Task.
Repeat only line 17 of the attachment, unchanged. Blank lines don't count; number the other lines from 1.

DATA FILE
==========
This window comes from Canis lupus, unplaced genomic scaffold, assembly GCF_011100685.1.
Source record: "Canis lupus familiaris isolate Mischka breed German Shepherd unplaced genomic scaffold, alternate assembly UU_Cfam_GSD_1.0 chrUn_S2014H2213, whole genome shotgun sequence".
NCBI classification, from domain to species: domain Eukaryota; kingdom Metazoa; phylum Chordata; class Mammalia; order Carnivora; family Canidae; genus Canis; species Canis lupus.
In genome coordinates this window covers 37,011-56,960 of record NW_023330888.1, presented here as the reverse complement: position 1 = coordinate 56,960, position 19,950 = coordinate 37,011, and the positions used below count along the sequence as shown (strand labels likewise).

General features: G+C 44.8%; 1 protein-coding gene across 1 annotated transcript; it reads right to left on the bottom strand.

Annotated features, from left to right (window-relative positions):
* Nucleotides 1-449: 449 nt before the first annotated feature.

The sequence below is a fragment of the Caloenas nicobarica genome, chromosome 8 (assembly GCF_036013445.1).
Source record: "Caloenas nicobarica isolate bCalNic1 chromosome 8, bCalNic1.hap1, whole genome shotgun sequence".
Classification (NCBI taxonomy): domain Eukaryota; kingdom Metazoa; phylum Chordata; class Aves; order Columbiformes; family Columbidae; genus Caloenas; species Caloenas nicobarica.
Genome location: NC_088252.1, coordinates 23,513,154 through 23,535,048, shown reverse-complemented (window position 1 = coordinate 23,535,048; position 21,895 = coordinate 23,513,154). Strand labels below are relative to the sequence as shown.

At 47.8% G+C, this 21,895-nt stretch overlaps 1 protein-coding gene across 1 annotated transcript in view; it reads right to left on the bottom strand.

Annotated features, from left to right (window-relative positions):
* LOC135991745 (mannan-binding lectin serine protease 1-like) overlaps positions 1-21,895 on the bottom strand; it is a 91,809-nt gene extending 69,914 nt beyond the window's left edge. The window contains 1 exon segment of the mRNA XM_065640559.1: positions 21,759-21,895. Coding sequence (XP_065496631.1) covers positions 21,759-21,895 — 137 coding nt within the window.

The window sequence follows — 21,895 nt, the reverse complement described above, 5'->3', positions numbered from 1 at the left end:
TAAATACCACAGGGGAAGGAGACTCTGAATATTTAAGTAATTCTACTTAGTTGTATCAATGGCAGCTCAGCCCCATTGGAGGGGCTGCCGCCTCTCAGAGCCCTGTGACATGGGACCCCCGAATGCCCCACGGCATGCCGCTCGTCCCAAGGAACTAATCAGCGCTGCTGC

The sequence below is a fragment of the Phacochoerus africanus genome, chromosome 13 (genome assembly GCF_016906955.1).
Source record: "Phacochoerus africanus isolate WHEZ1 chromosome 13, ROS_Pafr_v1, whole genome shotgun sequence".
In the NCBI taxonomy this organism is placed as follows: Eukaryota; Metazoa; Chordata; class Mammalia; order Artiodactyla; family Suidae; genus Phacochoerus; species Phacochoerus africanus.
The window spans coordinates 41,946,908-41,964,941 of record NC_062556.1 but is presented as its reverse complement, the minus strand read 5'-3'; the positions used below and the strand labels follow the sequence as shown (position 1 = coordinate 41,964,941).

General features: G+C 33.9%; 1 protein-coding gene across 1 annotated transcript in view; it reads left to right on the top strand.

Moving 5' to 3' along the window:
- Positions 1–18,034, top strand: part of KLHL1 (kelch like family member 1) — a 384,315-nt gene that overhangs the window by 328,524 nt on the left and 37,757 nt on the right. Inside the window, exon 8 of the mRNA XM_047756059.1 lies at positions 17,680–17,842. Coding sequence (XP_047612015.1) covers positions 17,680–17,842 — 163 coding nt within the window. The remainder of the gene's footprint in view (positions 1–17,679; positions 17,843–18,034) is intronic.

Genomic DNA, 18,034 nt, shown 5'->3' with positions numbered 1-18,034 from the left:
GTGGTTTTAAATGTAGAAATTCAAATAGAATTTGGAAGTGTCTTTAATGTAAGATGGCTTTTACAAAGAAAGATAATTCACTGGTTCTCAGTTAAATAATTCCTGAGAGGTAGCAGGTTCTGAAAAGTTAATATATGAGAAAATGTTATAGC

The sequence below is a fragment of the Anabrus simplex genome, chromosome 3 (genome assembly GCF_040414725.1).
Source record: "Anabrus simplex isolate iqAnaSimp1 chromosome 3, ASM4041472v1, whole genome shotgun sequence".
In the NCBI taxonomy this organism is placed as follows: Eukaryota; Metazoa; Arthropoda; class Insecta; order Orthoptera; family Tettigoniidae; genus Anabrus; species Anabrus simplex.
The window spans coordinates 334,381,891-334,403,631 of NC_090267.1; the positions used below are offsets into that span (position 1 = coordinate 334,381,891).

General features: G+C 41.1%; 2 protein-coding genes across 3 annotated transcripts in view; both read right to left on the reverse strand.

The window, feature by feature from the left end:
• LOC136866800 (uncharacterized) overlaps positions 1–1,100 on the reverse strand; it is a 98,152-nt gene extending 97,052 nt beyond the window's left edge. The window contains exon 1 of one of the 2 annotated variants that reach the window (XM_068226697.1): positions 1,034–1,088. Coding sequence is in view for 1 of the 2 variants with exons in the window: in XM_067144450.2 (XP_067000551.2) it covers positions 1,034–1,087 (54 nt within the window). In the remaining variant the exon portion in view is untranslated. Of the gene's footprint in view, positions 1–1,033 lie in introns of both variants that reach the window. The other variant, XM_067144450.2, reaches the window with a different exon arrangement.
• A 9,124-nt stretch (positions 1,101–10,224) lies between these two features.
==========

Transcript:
The sequence below is a fragment of the Phacochoerus africanus genome, chromosome 13 (genome assembly GCF_016906955.1).